What is it that makes standing in the exact location of something historical, momentous or simply in the footprints of someone famous, so thrilling? Or horrifying? On Tuesday I was standing on a stage in the beautiful east coastal town of Aldeburgh ready to give one of my talks on Germany’s WW2 memorial culture when someone said, “You’re standing exactly where Bill Nighy stood last night”. It was tiny but there it was, a subtle tingle, a flutter of excitement. I like Bill Nighy and I liked knowing that I was so hot on his heels, talking in a venue in which he too had talked. But what’s really happening, what are our bodies or minds reacting to when we are in the presence even of such tenuous claims to fame or significance?
This visceral reaction to places or objects that are linked to certain people or events has always fascinated me. The idea that the physical world can hold the memory of something or someone is not new. It is what lies behind the religious culture of relics and its modern day equivalence seen in the inflated profits that arise at auctions of Margaret Thatcher’s handbag or Princess Diana’s Versace dress. Holding my deceased father’s hairbrush is for me a way of feeling him close. People just do feel more strongly connected to other people via “things” or places.
scene of the Beer Hall Putsch, 1923
Three weeks ago I was in Munich, both to visit friends and cousins and to do research for my book about the long shadows of WW2. There is probably no other city in Germany in which visitors can bump so casually and frequently into the hefty pillars that supported the rise of Nazism. On a two-hour walking tour we visited the beer hall, scene of the famous 1923 Beer Hall Putsch; the site of the ‘Brown House’, now destroyed but then headquarters of the NSDAP (National Socialist German Worker’s Party); the Gestapo Headquarters; the Führerbau, now a Music School, where the 1938 Munich Treaty was signed by Western leaders in a hopeful attempt to halt Hitler in his tracks. And just outside the city, is Dachau, the first Nazi concentration camp, site of infinite suffering, cruelty and death and home to the infamous sign Arbeit macht frei (Work sets you free).
With my now well-trained imagination, I find it easy to superimpose the black and white photographs of the 1930s and 40s onto the vibrant, colourful scenes of contemporary Munich and bring them to life. The cobbled streets and stone walls of the massive buildings seem to whisper me some of their memories. I can ‘hear’ the synchronized march of Nazi boots, the cheers of jubilant crowds that once filled the vast squares. I can ‘see’ the bombed devastation behind the renovated facades. Nothing, however, prepared me for Nuremberg.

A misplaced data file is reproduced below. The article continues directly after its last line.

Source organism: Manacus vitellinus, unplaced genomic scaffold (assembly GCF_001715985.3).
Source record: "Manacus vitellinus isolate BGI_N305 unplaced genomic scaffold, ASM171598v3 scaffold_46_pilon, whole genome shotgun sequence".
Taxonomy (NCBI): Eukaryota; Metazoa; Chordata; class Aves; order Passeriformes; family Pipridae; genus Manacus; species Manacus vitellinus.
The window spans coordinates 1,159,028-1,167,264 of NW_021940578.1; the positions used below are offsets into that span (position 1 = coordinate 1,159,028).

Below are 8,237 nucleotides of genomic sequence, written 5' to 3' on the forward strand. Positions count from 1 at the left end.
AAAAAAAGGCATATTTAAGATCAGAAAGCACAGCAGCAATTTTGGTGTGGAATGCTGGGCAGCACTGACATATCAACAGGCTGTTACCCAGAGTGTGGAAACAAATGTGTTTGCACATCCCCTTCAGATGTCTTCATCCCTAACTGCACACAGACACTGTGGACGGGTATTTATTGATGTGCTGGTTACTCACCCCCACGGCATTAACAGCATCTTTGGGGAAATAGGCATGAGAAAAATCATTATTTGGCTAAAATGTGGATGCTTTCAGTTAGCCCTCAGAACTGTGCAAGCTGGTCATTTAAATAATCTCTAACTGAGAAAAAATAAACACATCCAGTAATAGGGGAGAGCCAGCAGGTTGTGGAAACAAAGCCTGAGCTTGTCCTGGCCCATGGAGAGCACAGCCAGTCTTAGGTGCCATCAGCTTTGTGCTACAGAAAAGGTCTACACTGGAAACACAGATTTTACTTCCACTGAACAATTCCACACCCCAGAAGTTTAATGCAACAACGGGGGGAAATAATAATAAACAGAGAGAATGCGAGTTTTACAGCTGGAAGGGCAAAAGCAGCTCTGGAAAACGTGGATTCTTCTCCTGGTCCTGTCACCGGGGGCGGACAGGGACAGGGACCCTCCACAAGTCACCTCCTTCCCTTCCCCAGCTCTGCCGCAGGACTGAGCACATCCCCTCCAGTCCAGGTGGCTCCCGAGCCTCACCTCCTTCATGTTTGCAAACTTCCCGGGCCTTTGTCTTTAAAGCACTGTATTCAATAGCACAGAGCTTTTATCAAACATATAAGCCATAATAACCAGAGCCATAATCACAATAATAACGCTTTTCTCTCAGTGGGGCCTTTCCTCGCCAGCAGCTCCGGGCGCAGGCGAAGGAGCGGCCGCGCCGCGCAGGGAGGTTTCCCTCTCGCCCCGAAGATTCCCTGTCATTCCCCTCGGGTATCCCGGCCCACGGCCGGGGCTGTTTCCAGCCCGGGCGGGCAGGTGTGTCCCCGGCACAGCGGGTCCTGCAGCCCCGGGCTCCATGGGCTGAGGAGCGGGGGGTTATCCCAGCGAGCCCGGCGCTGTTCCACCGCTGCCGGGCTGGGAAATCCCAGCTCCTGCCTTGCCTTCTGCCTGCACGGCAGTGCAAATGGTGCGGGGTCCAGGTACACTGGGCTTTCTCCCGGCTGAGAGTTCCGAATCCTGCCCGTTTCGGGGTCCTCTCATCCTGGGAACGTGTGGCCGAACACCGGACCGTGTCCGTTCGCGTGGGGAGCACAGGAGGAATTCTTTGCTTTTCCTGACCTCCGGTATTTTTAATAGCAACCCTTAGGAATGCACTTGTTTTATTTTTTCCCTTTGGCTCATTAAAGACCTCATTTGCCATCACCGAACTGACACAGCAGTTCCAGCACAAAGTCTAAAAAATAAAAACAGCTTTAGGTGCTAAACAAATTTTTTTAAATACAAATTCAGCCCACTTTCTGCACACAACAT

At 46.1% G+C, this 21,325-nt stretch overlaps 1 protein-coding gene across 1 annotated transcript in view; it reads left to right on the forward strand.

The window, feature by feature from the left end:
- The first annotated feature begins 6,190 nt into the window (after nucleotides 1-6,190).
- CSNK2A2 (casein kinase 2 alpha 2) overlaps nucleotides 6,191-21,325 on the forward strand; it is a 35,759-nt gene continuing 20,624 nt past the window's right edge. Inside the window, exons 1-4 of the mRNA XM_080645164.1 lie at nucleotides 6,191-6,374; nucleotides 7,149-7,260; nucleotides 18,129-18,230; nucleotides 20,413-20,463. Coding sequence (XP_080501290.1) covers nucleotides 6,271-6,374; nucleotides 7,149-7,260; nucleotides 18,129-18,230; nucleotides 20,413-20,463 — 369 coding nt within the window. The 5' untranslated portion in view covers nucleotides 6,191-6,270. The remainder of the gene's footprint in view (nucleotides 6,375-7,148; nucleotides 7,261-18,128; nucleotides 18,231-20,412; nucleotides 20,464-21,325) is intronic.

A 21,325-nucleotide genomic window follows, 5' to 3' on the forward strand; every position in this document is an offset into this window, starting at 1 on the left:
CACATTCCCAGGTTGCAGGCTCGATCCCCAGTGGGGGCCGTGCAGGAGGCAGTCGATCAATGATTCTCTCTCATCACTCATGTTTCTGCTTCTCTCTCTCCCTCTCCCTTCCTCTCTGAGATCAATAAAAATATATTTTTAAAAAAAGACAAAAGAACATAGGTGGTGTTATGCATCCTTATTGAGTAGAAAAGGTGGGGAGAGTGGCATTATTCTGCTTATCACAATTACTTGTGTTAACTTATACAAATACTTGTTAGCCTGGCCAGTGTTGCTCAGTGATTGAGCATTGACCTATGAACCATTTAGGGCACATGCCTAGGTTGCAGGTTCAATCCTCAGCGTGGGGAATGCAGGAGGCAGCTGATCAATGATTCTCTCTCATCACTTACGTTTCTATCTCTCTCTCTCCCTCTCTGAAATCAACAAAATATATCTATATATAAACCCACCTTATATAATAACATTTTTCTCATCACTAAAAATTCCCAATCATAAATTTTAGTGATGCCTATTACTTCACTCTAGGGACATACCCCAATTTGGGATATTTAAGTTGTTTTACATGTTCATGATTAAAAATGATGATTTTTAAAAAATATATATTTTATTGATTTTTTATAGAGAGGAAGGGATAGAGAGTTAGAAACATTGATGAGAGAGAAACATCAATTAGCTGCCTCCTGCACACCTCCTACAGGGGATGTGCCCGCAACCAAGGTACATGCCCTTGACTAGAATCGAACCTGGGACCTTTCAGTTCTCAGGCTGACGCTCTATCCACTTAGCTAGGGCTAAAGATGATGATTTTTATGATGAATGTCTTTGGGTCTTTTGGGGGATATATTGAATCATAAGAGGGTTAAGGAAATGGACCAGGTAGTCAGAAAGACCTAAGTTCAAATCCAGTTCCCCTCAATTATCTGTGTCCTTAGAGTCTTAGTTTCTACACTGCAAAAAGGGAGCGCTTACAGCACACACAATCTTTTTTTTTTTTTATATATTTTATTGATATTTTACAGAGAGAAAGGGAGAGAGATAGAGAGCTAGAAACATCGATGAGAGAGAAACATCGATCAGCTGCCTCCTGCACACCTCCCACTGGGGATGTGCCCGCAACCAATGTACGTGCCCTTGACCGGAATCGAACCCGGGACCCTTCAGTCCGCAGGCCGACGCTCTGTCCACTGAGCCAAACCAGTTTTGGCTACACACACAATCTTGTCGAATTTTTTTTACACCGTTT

It’s a medieval town, home to Albrecht Dürer, Kaspar Hauser… and the Nuremberg Rallies of 1923-38. I visited the Rally grounds with the now almost obligatory Information Centre, one of hundreds around the country casting an unflinching gaze on every aspect of Germany’s Nazi past. I walked past the unfinished Congress Hall where a young couple was posing in full wedding attire for a camera.
Nuremberg Congress Hall
I walked around the edges of the Zepplin Grandstand with its countless entrances enabling people to stream in with the greatest ease and fill it to maximum capacity. I walked along the now overgrown rows of stone seats that had once looked out onto the spectacle…
and then onto the small platform from which Hitler had addressed the people.
The scale of the place, the vastness of the now empty space bar a few parked lorries, it was nothing less than completely horrifying. I felt terror fill my body. I felt sick. I hurt from the ache of pure dread. Never have I stood in such a powerful place, the exact place from which Hitler had fired his deadliest poison arrows into the minds and hearts of ordinary Germans.
The air echoed with his evil words disguised as virtue and full of empty promise; the space filled with the theatrical displays of military might. I could see the whole force of the Nazi movement in all its ugly, popular power. And for that moment, standing in that place, I understood it all. How it had happened. How it had worked so effectively. But far worse, I understood the hitherto unthinkable thought, that it could, one day, all happen again.
But it won’t, not it we don’t let it. Not if we don’t forget that it did.